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Detrending,Transforms and Time Series Analysis

October 12, 2009

I have much pleasure of being quoted by Prof Dhananjay, regarding the volatility.

Thy author in his limited wisdom, decided to enlighten his readers in his own small ways, the potential challenges and rewards one might get in this approach.

Considereth, O Thine Readership,thou hast a price series named p_{t} and you want to analyse this. So the idea is, to first make it stationary.

A question might arise, why stationary and what is stationary?

Lets start our quest with the second question, what in the god’s name  is stationary? But before I broach that subject, I want, to hold your precious patience, and let me go about this in a holistic manner,

Do you remember, how easy is to solve an equation like this?


Its easy, simple and we can easily do it by transposing x=9/3; But what if you are asked to solve a system of equation like this:


So if we dont know how to solve a simultaneous equation, and what we know instead is how to solve a simple linear equation in one variable. Hence lets leverage that knowledge to solve our work. Lets decompose this equation into a simple linear equation and try to solve it like that.

Now, coming back to price series and return series etc, its very easy and we know how to deal with finite mean, finite standard deviations, nice looking bell curves, not so nice looking kurtic distributions etc. We know how to deal with it. But what we dont know, is how to deal with arbitrarily large variances etc,which is present highly in the day to day observation series we have.

Dont get me wrong, we do have finite variance, finite mean distributions as well. But when a series tends to trend(pun unintended) our work simply becomes unweildly. So we decided lets reduce it to something we know, we have worked with. Lets reduce it to those general characteristics? Why? Because its not stationary!

What? What is not stationary? The price series, if you try to investigate, it has time varying characteristics i.e the price can be thought as

p_{t}=\mu_{0}(t)+\sigma(t) {d}X

Here the mean \mu_{0}(t) is not a constant but a time varying metric. Similarly \sigma(t) And of ten in a trend the variance becomes arbitrarily large. That it means it will take an arbitrarily large observations for us to notice a reversion to the average.

So to cut these things off, lets detrend it. That is ,take away the time dependent components off and form a return series instead r_{t}, where r(t) is the return of the price series from t-1st day to t th day.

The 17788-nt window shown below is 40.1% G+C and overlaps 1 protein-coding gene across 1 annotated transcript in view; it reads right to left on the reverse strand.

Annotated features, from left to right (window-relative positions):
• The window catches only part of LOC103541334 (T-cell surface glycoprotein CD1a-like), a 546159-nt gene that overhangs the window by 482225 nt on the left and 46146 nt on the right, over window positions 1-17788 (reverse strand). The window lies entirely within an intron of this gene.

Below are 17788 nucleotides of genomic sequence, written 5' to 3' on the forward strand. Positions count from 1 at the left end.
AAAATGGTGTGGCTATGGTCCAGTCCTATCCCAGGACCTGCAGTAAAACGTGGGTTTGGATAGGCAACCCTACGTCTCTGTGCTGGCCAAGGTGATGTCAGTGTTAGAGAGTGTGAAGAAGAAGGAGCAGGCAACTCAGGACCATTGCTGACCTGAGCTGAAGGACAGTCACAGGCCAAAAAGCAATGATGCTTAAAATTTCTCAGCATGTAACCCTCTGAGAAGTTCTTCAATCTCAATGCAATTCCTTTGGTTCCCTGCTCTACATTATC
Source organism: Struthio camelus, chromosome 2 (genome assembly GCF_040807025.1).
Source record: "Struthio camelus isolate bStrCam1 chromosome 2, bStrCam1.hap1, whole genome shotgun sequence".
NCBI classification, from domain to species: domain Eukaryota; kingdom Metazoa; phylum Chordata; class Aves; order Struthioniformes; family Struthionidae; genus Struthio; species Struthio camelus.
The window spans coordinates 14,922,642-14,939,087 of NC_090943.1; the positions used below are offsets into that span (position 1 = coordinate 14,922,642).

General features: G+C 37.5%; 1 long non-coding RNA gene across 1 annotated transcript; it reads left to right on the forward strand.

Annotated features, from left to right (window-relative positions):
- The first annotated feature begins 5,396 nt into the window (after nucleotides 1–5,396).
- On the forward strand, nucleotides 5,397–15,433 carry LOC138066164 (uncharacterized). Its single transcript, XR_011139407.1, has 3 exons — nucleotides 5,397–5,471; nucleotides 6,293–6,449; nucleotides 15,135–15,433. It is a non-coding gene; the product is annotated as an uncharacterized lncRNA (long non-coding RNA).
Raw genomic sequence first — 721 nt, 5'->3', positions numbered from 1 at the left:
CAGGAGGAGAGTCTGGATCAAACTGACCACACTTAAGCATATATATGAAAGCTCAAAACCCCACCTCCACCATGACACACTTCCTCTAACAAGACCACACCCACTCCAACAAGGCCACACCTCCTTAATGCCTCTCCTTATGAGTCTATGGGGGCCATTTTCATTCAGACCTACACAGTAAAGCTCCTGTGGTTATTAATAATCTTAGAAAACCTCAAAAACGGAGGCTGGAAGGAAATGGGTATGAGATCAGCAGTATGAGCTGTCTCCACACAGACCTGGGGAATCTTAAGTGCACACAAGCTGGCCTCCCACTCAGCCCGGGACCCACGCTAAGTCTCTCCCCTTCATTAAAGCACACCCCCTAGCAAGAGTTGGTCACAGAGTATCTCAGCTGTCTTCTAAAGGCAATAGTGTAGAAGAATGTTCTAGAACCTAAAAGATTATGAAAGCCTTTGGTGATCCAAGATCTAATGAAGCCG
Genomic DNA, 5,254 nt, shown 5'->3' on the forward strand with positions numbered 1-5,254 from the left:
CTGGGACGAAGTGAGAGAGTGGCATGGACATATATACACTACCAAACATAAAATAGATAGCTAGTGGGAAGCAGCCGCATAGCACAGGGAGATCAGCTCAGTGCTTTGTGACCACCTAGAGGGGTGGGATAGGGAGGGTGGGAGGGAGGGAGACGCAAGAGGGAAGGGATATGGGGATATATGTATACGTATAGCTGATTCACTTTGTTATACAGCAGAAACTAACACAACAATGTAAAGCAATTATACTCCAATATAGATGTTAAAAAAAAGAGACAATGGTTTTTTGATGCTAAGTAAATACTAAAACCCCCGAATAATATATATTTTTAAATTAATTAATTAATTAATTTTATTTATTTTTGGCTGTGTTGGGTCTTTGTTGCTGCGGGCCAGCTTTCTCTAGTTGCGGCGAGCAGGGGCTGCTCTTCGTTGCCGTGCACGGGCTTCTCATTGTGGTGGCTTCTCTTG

It serves essentially two purpose: a. we essentially make the mean as finite from an unknown number(potentially large).  And secondly, if we assume that the variance is finite, then we have something we can work with.Of course how we treat the unknowns in our hand, underpins the challenge of the system.From here onwards our paths diverge into various forays, and I will try to bring forward some more development in the next few posts. I would be glad, to know if I have got your appetite whetted.

P.S: I will be trying to touch up more on these subjects, with some simulations and real life charts. At the very outset, it might not give that great a “feel” of things to come or how to use it, but trust me 🙂

2 Comments leave one →
  1. October 13, 2009 1:52 am

    Hi Soham,

    I wholeheartedly welcome and appreciate your post . This is the need of the hour in the world of mumbo – jumbo of technical indicators and trendline magic spewed out by market experts daily. I believe only quantitative/ Statistical approach is predictive others are merely descriptive .

    I am eager to learn from your real time understanding of application of quant models to markets.

  2. October 13, 2009 1:56 am

    The pleasure and honour is all mine, Gentle Reader 😀

    P.S: For those, who are irritated by this archaic English, I am much moved by watching period films of 13th Century Britain and from here onwards, you will be either Gentle Sire/Fair Maiden 😀

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